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2023 (5) TMI 1001 - AT - Income Tax
Income deemed to accrue or arise in India - denial of benefit of the India-UK Double Taxation Avoidance Agreement (“DTAA”) - HELD THAT:- We find that Tribunal in assessee’s own case in Linklaters LLP [2019 (6) TMI 1502 - ITAT MUMBAI] rendered similar findings. Similarly was held by the coordinate bench of the Tribunal in assessment years 2015-16 and 2016-17 in assessee’s own case [2020 (11) TMI 733 - ITAT MUMBAI], [2023 (3) TMI 912 - ITAT MUMBAI].
DR could not show us any reason to deviate from the aforesaid decisions rendered in assessee’s own case and no change in facts and law was alleged in the relevant assessment year - we uphold the plea of the assessee that it is entitled to claim the benefit under the India-UK DTAA. Grounds raised in assessee’s appeal are allowed.
Taxability of income received by the assessee as ‘Fees for Technical Services’ under the provisions of the India-UK DTAA - HELD THAT:- Since in the year under consideration also the assessee rendered similar services in the nature of purely legal advisory, wherein it cannot be said that any technical knowledge, experience, skill, know-how, or processes can be utilised by the client in the future without the aid of the assessee, therefore, the services rendered by the assessee cannot be said to have ‘made available’ the technical knowledge, skill, experience, know-how or process, etc. to the recipient of services. Thus, respectfully following the decision of the coordinate bench of the Tribunal rendered in assessee’s own case [2017 (2) TMI 779 - ITAT MUMBAI] we are of the considered view that income received by the assessee is not in the nature of ‘Fees for Technical Services’ as envisaged under Article 13 of the India-UK DTAA. As a result, grounds raised in assessee’s appeal are allowed.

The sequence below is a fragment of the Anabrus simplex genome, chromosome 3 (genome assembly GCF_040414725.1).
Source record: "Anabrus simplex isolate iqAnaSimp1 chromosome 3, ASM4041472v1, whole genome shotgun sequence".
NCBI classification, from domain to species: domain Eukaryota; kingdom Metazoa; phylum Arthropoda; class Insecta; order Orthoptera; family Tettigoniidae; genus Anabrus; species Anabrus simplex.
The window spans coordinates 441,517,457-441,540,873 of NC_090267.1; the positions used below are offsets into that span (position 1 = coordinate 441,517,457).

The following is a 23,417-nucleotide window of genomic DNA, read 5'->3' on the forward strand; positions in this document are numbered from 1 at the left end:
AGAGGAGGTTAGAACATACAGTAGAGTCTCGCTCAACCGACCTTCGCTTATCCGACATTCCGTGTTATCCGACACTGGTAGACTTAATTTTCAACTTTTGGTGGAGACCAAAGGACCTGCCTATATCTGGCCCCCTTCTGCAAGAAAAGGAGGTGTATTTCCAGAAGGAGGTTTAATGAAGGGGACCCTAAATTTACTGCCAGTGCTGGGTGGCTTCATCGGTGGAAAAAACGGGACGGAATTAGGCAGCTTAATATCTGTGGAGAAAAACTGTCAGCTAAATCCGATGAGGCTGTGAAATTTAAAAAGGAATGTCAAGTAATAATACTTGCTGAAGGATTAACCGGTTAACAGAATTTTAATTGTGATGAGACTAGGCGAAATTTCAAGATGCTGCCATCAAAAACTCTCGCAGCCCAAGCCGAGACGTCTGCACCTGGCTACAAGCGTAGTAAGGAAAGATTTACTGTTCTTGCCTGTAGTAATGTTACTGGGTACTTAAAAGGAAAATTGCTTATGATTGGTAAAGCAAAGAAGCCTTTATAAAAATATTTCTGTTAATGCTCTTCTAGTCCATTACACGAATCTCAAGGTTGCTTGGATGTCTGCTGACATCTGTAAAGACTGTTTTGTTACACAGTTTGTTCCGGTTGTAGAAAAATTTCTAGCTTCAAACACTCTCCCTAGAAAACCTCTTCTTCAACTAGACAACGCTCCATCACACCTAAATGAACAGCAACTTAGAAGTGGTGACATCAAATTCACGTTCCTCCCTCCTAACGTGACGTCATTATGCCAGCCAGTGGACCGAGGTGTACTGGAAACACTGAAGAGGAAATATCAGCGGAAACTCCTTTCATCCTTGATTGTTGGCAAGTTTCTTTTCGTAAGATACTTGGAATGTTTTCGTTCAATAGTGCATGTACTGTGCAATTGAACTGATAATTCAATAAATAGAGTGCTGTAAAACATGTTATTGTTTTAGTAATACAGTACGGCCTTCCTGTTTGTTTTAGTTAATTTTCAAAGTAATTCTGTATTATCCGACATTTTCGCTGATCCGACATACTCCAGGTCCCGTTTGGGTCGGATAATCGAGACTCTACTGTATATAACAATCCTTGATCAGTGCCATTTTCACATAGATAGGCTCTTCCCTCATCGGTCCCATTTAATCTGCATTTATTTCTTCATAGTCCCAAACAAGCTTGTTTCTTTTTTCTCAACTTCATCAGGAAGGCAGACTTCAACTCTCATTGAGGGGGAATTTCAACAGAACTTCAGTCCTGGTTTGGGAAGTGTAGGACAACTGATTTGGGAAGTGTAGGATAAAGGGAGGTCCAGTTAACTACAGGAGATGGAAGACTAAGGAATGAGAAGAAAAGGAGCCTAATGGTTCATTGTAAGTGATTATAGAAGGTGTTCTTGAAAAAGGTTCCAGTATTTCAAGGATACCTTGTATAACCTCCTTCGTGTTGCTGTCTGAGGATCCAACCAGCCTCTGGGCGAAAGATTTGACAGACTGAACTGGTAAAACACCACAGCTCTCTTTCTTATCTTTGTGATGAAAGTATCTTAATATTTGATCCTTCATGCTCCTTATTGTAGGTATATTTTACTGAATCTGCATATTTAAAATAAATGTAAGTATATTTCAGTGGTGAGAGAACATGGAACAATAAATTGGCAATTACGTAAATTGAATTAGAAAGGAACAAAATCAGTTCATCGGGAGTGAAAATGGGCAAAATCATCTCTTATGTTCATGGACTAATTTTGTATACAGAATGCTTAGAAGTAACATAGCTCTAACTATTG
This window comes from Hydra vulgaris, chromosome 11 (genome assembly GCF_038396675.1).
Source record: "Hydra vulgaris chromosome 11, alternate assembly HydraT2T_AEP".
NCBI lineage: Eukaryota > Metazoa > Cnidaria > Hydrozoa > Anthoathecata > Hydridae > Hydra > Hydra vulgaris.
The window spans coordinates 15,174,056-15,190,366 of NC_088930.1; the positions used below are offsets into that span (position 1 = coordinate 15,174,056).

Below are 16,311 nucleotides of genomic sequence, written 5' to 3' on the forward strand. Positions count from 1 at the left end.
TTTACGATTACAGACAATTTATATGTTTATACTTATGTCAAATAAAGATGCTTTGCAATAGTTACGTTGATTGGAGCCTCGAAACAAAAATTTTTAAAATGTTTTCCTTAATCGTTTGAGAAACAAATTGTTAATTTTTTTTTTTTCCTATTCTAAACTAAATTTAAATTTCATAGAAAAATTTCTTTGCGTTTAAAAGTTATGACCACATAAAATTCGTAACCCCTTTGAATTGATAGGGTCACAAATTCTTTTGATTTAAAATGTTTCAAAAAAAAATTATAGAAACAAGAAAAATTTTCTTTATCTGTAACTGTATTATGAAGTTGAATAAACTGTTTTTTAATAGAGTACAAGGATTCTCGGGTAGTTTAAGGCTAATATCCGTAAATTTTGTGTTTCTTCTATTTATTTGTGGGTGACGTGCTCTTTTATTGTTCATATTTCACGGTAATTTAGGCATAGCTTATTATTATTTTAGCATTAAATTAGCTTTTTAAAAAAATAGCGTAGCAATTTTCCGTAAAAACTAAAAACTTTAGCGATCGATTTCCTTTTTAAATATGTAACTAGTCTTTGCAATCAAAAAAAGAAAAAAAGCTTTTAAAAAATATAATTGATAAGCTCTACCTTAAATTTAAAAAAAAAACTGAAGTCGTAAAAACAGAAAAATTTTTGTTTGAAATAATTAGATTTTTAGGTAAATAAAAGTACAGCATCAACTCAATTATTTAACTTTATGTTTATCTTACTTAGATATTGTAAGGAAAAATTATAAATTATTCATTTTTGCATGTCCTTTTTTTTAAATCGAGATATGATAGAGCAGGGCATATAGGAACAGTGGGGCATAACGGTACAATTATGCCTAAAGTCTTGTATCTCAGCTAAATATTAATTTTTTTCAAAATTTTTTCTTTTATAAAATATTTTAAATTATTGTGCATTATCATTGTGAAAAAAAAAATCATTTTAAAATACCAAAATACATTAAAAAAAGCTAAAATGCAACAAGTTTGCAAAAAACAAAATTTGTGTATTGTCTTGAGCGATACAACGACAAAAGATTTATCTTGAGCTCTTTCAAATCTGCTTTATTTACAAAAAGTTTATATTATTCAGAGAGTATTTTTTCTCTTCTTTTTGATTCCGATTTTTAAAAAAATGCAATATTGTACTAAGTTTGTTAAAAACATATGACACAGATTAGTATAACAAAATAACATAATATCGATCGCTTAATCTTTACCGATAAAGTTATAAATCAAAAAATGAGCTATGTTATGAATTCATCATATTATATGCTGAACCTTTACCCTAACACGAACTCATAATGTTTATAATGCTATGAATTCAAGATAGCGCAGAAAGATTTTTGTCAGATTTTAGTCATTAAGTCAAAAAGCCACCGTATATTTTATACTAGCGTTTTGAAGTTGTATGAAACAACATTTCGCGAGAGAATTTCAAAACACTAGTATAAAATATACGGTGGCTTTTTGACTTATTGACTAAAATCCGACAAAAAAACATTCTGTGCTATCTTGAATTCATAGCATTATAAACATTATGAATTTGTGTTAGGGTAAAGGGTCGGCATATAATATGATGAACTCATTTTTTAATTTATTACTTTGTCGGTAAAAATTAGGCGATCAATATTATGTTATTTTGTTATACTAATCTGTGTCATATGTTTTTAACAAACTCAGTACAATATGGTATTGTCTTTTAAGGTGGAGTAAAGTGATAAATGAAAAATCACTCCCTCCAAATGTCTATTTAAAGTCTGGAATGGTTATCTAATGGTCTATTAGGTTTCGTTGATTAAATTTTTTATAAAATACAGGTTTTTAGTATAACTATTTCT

Existence of the Permanent Establishment (“PE”) in India in terms of the provisions of the India-UK DTAA - HELD THAT:- From the perusal of the submission dated 02/12/2016 filed by the assessee before the AO, forming part of the paper book from pages 9-22, we find that employees of the assessee were present in India for rendering services for a period aggregating to only 13 days. This fact was also reiterated by the assessee before the learned DRP. However, the same has not been controverted.
Even in the final assessment order pursuant to the directions issued by the learned DRP, the AO has not denied the aforesaid fact - we are of the considered opinion that the assessee does not have a PE in India under the provision of the India-UK DTAA, during the year under consideration.
Since the assessee neither has a PE in India nor the income is found to be in the nature of ‘Fee for Technical Services’ under the provisions of the DTAA, therefore, the said income cannot be brought to tax in India, even under the provisions of the Act in view of the provision section 90(2) of the Act. As a result, grounds raised in assessee’s appeal are allowed.
Taxability of reimbursement of expenses received by the assessee - HELD THAT:- From the perusal of the record, it is evident that the Revenue has not disputed the fact that out of the total amount of Rs.50,29,148 invoiced by the assessee, the amount of Rs.1,33,099.54 pertains to the reimbursement of travel and hotel accommodation.Assessee has also provided the breakup of this disbursement and the clients from whom the same was charged. Since the disbursements are not in the nature of income and are only reimbursement of actual expenditure incurred by the assessee, therefore same cannot be chargeable to tax. As a result, grounds raised in assessee’s appeal are allowed.